The Army Wants You to Build Them a Laser Truck
The military is pushing ahead with directed energy weapons. by Patrick Tucker
The Pentagon has put lasers on planes and on ships. Now, the Army Space and Missile Defense Command has issued a call to industry to help it build a 50-kilowatt laser that can fit on the back of a mobile-home sized truck.
The United States military is building off of several recent successful laser demonstrations. In 2011 the Navy showed that a ship-mounted laser that was under 100-kilowatts could successfully shoot down drones and sink small boats.
Now, the Navy plans to deploy a laser aboard the USS Ponce, an amphibious transport dock, in the Persian Gulf this summer.
With this new solicitation, the Defense Department’s project is entering a new phase. The Army’s High-Energy Laser Mobile Demonstrator project or HEL MD, began in 2011, and had its first successful demonstration last December, in White Sands, New Mexico, when a 10 kilowatt laser successfully bested six drones and 90 mortar rounds. Additional testing is expected later this year.
The Army wants the laser to fit on a truck that's 8-feet wide by 53-feet long. It’s not the laser that is that big, rather its the enormous amount of refrigeration equipment that the laser requires. The Army eventually wants to shrink and mount the laser on smaller vehicles, which is a logical step since enemies don't just shoot rocket-propelled grenades at trucks the size of houseboats.
Keep in mind, the truck cannon won’t look like something from G.I. Joe (with a beam colored red or blue depending on good or evil affiliation.) The beam's energy would be too small to cause enemy tanks or aircraft to suddenly explode. Instead, the beam would burn holes in robot airplanes and mortars like a magnifying glass over a leaf. About 90 percent of the power would oscillate in a range that's two nanometers wide and would be invisible The system would have a second targeting beam at 532 nanometers, or about the size of that dot that emerges from a common laser pointer.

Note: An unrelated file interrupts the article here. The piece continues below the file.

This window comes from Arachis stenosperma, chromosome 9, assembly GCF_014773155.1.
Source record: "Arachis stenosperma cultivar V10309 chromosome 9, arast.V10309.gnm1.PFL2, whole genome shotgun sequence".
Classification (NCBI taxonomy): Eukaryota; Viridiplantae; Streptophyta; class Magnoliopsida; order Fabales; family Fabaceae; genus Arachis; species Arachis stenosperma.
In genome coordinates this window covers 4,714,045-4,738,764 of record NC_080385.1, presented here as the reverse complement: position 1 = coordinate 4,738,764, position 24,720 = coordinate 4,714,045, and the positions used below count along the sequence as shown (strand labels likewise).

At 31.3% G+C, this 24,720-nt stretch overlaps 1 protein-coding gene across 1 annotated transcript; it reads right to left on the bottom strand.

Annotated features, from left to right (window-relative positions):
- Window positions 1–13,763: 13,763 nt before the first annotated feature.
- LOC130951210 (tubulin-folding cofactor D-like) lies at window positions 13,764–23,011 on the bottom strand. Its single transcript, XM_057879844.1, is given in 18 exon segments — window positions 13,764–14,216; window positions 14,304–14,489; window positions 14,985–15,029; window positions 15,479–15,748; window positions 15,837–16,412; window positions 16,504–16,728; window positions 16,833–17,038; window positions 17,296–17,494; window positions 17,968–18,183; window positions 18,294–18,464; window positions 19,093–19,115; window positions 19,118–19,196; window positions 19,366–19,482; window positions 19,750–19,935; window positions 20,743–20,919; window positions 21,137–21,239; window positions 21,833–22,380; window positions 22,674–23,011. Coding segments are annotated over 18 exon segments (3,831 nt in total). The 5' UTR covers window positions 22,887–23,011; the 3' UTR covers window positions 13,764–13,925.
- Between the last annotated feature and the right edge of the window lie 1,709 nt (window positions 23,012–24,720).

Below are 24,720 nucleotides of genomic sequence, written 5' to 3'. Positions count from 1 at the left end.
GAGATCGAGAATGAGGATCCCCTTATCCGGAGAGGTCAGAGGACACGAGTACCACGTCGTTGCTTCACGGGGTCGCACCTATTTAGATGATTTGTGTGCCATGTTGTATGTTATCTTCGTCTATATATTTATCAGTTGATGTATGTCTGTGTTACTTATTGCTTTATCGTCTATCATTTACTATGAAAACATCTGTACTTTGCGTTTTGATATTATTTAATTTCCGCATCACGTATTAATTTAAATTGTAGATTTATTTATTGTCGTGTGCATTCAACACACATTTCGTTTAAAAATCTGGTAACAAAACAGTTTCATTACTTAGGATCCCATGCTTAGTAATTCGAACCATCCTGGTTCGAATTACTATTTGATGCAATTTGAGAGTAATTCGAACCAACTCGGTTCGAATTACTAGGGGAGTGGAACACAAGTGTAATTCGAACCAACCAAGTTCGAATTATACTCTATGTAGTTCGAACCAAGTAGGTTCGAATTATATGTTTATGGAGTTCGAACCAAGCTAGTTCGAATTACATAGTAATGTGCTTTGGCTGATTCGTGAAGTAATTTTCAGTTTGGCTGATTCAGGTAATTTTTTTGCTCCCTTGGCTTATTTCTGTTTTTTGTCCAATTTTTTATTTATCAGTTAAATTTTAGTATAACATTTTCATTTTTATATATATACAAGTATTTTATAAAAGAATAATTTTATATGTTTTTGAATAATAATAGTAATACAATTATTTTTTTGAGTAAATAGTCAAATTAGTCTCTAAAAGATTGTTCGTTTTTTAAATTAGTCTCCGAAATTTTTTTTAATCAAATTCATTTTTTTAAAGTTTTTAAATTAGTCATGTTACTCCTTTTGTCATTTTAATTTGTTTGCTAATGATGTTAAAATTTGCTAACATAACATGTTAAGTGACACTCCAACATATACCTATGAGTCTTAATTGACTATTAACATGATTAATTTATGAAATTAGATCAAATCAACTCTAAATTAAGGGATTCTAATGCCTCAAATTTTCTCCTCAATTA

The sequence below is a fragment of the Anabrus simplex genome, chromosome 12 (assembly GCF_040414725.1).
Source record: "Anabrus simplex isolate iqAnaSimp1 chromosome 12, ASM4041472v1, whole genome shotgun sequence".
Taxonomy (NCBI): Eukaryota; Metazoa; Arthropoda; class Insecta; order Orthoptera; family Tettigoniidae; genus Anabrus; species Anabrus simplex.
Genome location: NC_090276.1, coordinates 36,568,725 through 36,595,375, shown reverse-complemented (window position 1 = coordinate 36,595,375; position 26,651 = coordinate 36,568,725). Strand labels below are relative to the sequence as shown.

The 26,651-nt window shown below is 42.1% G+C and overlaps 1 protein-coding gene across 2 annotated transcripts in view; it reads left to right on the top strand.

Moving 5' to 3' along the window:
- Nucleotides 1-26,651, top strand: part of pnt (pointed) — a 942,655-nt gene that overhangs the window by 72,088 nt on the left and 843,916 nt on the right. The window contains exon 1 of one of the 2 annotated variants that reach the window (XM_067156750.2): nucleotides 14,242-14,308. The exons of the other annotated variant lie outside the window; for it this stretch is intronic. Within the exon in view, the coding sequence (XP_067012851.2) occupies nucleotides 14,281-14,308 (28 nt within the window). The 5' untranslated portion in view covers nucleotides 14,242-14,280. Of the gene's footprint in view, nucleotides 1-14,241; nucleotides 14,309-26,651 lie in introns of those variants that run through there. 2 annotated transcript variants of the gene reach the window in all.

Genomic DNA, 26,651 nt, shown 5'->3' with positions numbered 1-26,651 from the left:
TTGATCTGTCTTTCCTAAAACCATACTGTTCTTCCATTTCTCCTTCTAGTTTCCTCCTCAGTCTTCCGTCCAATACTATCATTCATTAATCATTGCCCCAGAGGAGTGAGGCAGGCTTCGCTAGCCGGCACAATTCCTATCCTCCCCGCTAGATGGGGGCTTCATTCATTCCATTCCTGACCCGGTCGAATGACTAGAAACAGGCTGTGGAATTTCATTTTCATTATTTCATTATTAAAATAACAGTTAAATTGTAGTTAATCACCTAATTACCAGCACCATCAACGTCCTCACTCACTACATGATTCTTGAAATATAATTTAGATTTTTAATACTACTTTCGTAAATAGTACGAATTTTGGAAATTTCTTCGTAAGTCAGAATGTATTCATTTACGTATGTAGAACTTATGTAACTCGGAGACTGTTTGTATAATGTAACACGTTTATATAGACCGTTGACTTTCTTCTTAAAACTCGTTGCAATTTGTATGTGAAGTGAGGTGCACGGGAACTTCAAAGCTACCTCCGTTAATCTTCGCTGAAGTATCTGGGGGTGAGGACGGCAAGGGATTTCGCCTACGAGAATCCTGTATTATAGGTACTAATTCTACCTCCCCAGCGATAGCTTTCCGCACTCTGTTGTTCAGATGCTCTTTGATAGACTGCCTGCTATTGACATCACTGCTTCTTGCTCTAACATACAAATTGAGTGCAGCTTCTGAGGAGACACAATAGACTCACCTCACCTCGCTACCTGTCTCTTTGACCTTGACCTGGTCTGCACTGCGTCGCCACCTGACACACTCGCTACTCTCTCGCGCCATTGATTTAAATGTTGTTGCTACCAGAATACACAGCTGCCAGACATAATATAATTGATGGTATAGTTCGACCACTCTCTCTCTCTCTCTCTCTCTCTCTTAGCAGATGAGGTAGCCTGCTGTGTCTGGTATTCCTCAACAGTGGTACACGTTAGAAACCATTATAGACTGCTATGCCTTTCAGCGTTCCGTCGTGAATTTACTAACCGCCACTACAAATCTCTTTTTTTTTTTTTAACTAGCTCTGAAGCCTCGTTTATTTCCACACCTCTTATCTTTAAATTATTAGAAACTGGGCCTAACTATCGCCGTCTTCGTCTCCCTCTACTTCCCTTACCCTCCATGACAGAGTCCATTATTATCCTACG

Upping the power on the laser would improve the range of the beam, giving operators more time to target incoming drones that were farther away. The goal is to eventually get to 100 kilowatts of power, which, as Lisa Martinez pointed out in this piece for ABC News, would allow the weapon to shoot down 10 times as many drones in the same period of time.
This sounds like a lofty goal, but it’s one that's already been reached. In 1968, the Defense Advanced Research Projects Agency, or DARPA, successfully demonstrated a 100-Kilowatt laser called the Baseline Demonstration Laser. The Navy followed in 1975, with the 250-kilowatt Navy-ARPA Chemical Laser. But those lasers were powered by chemical reactions, which is not consider particularly useful for the battlefield. Chemical lasers are big and difficult to use. Today, they’re seen as high expense and low allure.
Case in point: The U.S. Missile Defense Agency spent $5 billion worth of taxpayer money getting a chemical laser aboard a Boeing 747. The goal was to zap Iranian or North Korean intercontinental ballistic missiles from the air. Though the laser boasted a megawatt of power, the military determined that the thing didn’t have enough juice to shoot down a missile launched from inside a hostile country from far enough away to be of use (among other problems.) The Airborne Laser Test Bed project was shuttered in 2011.
For the laser truck, the Army wants an easier-to-work-with, shorter range, solid-state fiber laser that uses coiled fiber optics to amplify the laser's energy intensity. In the solicitation, the Army stipulates that the laser has to be turnkey, meaning that soldiers in the field must be able to fire it without the supplier standing by.
Getting a fiber laser beyond the 50-kilowatt range has proven challenging. But DARPA is funding research into a 150-kilowatt solid state laser that’s to be “ten times smaller and lighter than current lasers of similar power.” The agency means to deploy these on planes (again) but these mini-blasters would shoot at far smaller targets, like drones. The agency is looking to test a 150kw laser aboard a plane this year, according to Aviation Week.
In the meantime, you don’t have to climb aboard an experimental U.S. military truck or ship to encounter directed energy technology. Just fly to Israel. The defense ministry is constructing a massive laser shield (called the Sky Shield) to protect commercial aircraft from ground rockets, a system that the Israelis successfully tested this week.
CORRECTION: This article was corrected to reflect that the reference to the laser's width of two nanometers refers to beam wavelength, not spot size.